I spent my first day at LinuxWorld with Samba co-founder John H. Terpstra, my fellow judge in the LinuxWorld Excellence...
By submitting your personal information, you agree that TechTarget and its partners may contact you regarding relevant content, products and special offers.
Awards. After spending the day meeting nominees on the Expo floor and talking with several other vendors and users, we sat down for this interview. -- Jan Stafford, Editor.
What are your impressions of LinuxWorld so far?
John H. Terpstra: The LinuxWorld shows over the last five years have been increasingly sedate. There's been a transition from focusing on the geek and developer community to being more focused around business and business opportunity. What seems to be lacking is a clear focus on where the major market opportunity is. Most companies are focused on the top end of the market, on [companies with] 500-plus employees. Out of the 27.6 million businesses in North America, there are 16,500 businesses that employ over 500. The rest are in the SMB [small and midsized business] space and employ between 10 and 50 employees. What's missing is value-added to that marketplace.
Some major IT companies, such as Novell, have been dragged into that space by their resellers. Yet there is no clear focus at LinuxWorld that screams out to that SM enterprise customer saying, 'Here is a real value solution that will solve your business problem.'
Today, we did talk to quite a few startup or small vendors that said their primary customers were in the SMB space, but some of them went on to say that they were aiming higher at the Fortune 500. Are you saying that they're moving in the wrong direction?
Terpstra: The problem is that everyone wants to be a star operating in the big-time star space. Smart businesses don't start off attempting to be stars, but have a clear vision that they have to appeal to the volume market with a pain point and dollars to spend relieving that pain. The SMB market today is screaming for an alternative to Microsoft, but as I speak to those companies, I keep getting the same complaint: 'We don't know how to solve our problems with Linux. It's too difficult to use. I can't get support. I don't know how to do it.' That is the big opportunity that Linux and open source providers are missing.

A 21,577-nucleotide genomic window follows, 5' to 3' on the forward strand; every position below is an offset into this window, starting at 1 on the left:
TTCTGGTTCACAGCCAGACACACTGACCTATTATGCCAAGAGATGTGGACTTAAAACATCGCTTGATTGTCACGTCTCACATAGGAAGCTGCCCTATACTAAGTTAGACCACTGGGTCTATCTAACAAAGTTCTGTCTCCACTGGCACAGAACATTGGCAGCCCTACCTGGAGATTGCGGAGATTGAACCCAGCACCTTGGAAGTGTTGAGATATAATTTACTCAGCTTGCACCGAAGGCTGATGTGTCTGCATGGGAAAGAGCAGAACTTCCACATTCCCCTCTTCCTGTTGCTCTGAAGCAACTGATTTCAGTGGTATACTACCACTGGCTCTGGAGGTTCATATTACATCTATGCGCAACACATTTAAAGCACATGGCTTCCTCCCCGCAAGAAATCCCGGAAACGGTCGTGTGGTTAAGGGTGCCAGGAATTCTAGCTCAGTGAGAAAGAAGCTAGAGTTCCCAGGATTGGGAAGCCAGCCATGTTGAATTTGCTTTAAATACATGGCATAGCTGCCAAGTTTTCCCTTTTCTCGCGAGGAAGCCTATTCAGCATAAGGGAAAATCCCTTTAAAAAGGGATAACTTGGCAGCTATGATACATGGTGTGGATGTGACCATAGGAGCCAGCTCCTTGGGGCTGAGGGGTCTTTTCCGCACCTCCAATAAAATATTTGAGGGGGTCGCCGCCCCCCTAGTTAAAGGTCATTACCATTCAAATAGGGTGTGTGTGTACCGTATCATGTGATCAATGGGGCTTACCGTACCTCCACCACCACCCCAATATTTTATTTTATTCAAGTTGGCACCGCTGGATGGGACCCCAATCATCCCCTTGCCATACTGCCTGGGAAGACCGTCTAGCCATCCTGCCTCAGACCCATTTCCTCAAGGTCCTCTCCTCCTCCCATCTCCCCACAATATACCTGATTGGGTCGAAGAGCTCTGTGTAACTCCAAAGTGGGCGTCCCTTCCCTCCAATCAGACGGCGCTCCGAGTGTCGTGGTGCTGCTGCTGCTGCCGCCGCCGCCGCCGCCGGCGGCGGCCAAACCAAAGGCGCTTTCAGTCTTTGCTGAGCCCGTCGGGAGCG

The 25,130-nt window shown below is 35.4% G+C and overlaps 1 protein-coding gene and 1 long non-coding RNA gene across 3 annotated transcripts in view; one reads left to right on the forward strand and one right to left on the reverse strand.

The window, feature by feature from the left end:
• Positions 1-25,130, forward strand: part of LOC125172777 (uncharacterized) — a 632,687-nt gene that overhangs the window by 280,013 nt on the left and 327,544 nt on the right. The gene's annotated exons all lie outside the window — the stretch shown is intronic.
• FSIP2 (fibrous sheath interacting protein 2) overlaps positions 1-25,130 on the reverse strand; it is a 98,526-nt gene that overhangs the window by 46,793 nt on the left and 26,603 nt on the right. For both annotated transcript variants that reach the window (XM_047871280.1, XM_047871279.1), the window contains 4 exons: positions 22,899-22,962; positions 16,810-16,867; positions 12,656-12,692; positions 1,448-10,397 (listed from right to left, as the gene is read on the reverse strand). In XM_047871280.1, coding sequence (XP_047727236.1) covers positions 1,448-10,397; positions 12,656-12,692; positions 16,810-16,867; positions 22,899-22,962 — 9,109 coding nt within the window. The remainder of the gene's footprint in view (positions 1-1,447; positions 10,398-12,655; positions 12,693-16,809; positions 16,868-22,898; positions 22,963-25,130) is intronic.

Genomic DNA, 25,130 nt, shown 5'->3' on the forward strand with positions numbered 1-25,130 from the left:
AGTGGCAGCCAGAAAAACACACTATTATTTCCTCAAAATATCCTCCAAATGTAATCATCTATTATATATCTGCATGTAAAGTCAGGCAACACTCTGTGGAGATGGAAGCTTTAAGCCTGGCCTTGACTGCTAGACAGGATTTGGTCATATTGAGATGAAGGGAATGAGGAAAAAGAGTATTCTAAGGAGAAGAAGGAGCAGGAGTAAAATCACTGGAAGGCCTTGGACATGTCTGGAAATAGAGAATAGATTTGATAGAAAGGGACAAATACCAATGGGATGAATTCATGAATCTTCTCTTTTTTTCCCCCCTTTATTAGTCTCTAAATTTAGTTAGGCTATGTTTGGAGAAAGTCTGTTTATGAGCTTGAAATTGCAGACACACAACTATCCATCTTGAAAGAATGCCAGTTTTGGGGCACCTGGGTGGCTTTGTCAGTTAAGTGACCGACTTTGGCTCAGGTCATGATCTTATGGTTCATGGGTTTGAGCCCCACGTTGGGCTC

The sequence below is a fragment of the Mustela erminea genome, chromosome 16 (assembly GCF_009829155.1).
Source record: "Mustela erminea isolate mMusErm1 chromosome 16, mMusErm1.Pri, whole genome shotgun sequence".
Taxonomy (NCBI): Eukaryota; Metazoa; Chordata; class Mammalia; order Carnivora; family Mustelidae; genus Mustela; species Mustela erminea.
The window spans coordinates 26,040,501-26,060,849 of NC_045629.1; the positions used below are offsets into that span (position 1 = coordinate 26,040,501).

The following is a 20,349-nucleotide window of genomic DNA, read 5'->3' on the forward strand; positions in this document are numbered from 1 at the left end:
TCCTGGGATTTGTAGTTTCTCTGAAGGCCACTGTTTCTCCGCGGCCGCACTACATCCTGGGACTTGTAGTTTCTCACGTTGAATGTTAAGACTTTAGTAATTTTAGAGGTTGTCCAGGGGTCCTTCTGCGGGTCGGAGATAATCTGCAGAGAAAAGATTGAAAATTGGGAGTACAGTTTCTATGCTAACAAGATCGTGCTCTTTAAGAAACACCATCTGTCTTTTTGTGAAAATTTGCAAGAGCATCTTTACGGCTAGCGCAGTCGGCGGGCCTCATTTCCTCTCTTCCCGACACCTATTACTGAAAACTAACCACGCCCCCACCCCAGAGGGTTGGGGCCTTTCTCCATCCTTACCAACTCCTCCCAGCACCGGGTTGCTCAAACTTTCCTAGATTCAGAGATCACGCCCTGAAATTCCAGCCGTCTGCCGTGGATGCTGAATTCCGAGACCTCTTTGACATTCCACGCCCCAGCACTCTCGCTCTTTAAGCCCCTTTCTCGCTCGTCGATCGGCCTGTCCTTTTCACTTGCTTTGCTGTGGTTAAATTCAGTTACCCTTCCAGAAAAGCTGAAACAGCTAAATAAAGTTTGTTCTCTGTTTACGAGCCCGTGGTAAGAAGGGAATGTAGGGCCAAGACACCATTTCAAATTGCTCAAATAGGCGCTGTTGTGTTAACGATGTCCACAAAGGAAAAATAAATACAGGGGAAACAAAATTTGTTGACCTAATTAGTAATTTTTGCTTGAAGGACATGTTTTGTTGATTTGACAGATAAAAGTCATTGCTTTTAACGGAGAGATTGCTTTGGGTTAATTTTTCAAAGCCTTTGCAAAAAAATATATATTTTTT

Microsoft is the obvious example of success built on the SMB market.
Terpstra: The value-added reseller and service provider was the key to Microsoft's success. The same part of the industry gave Novell its first success. The lesson is: 'Don't forget the little guy.'
The tragedy is that large IT vendors have failed because they spread themselves too thin and lost sight of and touch with the business customers who paved their roads to success.
I've seen some vendors here at LinuxWorld that do have a clear focus on their market. Which companies have impressed you?
Terpstra: I, too, have seen some companies that have done their homework, see what the competition offers, and are very clear about their target market. They've created clearly differentiated, value-added products. Most are seeing the value of the SMB customer.
On the application development side, SlickEdit, for instance, is crystal clear about what their unique offering is, who their customer is and what the needs of that customer is. Trolltech's QT is another one.
In business applications, Scalix stands out with its clear market focus and an SMB focus, too. They've obviously studied the market and know where they're going. They're customer-oriented and in touch with their market. SteelEye, in clustering, knows where it's going, too.
These companies aren't going after the top-end customer, the top tier of the IT customer market. They're content to gain a foothold within the medium-sized businesses that want an alternative to Microsoft and delighted to pick up the big business customer, too.
We need to see more of that clearly focused business in the Linux community.
It seems obvious that chief information officers and IT managers would benefit from choosing vendors that are very clearly focused on their type of business.
Terpstra: Technology is only the beginning of the buyer's selection criteria. The vendor's customer road map should also be considered. Are they moving too quickly into a new marketplace, one that doesn't fit with your category?
Seeing vendors that have a clear commitment to the importance of customer need satisfaction is a new and exciting thing at LinuxWorld. It's just that type of understanding of the true value of IT that customers should look for.
There's room for improvement, of course, but what I see in these small vendors here is heartening.
Wouldn't it be wonderful if the next LinuxWorld was entirely focused around meeting the needs of the small to medium-sized business? What if the Linux community focused on giving the SMB market an alternative they just can't say no to? That would show that Linux has arrived.